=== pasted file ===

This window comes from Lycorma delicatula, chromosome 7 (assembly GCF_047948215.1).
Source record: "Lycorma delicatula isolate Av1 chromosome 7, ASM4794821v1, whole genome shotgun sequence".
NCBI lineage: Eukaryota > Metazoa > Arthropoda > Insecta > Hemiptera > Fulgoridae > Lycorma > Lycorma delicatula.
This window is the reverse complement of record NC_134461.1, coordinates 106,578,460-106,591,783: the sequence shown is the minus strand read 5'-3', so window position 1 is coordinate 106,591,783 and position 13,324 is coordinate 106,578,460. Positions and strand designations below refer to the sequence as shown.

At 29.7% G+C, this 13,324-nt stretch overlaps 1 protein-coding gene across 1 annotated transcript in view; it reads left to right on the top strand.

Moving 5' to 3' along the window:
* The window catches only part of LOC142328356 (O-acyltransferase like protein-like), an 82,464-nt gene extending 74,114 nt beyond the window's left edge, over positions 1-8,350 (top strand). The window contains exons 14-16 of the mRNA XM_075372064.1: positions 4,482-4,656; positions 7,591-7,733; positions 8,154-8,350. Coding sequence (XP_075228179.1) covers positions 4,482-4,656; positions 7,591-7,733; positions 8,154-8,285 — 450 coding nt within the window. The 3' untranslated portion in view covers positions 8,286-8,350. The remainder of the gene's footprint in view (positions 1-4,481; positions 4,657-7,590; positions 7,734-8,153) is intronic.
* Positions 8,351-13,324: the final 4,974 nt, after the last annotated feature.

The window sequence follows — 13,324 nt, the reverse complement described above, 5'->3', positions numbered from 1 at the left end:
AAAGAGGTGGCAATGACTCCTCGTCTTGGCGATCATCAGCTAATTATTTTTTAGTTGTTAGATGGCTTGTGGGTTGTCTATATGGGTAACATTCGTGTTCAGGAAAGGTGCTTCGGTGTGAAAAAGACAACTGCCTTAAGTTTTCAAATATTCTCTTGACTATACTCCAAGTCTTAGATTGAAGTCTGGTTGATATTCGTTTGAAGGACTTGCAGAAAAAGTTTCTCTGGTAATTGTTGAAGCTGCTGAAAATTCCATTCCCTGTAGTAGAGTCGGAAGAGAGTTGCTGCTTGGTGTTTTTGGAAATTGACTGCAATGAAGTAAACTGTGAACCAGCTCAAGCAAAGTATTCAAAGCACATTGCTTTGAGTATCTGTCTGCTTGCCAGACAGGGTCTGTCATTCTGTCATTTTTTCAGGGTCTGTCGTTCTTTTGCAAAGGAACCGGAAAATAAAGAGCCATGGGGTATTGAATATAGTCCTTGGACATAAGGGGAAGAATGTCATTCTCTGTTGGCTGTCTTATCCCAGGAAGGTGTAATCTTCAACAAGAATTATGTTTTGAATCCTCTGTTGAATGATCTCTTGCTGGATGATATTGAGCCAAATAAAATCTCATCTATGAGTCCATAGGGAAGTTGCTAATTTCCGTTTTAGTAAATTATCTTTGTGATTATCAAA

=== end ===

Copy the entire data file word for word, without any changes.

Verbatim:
This window comes from Lycorma delicatula, chromosome 7 (assembly GCF_047948215.1).
Source record: "Lycorma delicatula isolate Av1 chromosome 7, ASM4794821v1, whole genome shotgun sequence".
NCBI lineage: Eukaryota > Metazoa > Arthropoda > Insecta > Hemiptera > Fulgoridae > Lycorma > Lycorma delicatula.
This window is the reverse complement of record NC_134461.1, coordinates 106,578,460-106,591,783: the sequence shown is the minus strand read 5'-3', so window position 1 is coordinate 106,591,783 and position 13,324 is coordinate 106,578,460. Positions and strand designations below refer to the sequence as shown.

At 29.7% G+C, this 13,324-nt stretch overlaps 1 protein-coding gene across 1 annotated transcript in view; it reads left to right on the top strand.

Moving 5' to 3' along the window:
* The window catches only part of LOC142328356 (O-acyltransferase like protein-like), an 82,464-nt gene extending 74,114 nt beyond the window's left edge, over positions 1-8,350 (top strand). The window contains exons 14-16 of the mRNA XM_075372064.1: positions 4,482-4,656; positions 7,591-7,733; positions 8,154-8,350. Coding sequence (XP_075228179.1) covers positions 4,482-4,656; positions 7,591-7,733; positions 8,154-8,285 — 450 coding nt within the window. The 3' untranslated portion in view covers positions 8,286-8,350. The remainder of the gene's footprint in view (positions 1-4,481; positions 4,657-7,590; positions 7,734-8,153) is intronic.
* Positions 8,351-13,324: the final 4,974 nt, after the last annotated feature.

The window sequence follows — 13,324 nt, the reverse complement described above, 5'->3', positions numbered from 1 at the left end:
AAAGAGGTGGCAATGACTCCTCGTCTTGGCGATCATCAGCTAATTATTTTTTAGTTGTTAGATGGCTTGTGGGTTGTCTATATGGGTAACATTCGTGTTCAGGAAAGGTGCTTCGGTGTGAAAAAGACAACTGCCTTAAGTTTTCAAATATTCTCTTGACTATACTCCAAGTCTTAGATTGAAGTCTGGTTGATATTCGTTTGAAGGACTTGCAGAAAAAGTTTCTCTGGTAATTGTTGAAGCTGCTGAAAATTCCATTCCCTGTAGTAGAGTCGGAAGAGAGTTGCTGCTTGGTGTTTTTGGAAATTGACTGCAATGAAGTAAACTGTGAACCAGCTCAAGCAAAGTATTCAAAGCACATTGCTTTGAGTATCTGTCTGCTTGCCAGACAGGGTCTGTCATTCTGTCATTTTTTCAGGGTCTGTCGTTCTTTTGCAAAGGAACCGGAAAATAAAGAGCCATGGGGTATTGAATATAGTCCTTGGACATAAGGGGAAGAATGTCATTCTCTGTTGGCTGTCTTATCCCAGGAAGGTGTAATCTTCAACAAGAATTATGTTTTGAATCCTCTGTTGAATGATCTCTTGCTGGATGATATTGAGCCAAATAAAATCTCATCTATGAGTCCATAGGGAAGTTGCTAATTTCCGTTTTAGTAAATTATCTTTGTGATTATCAAA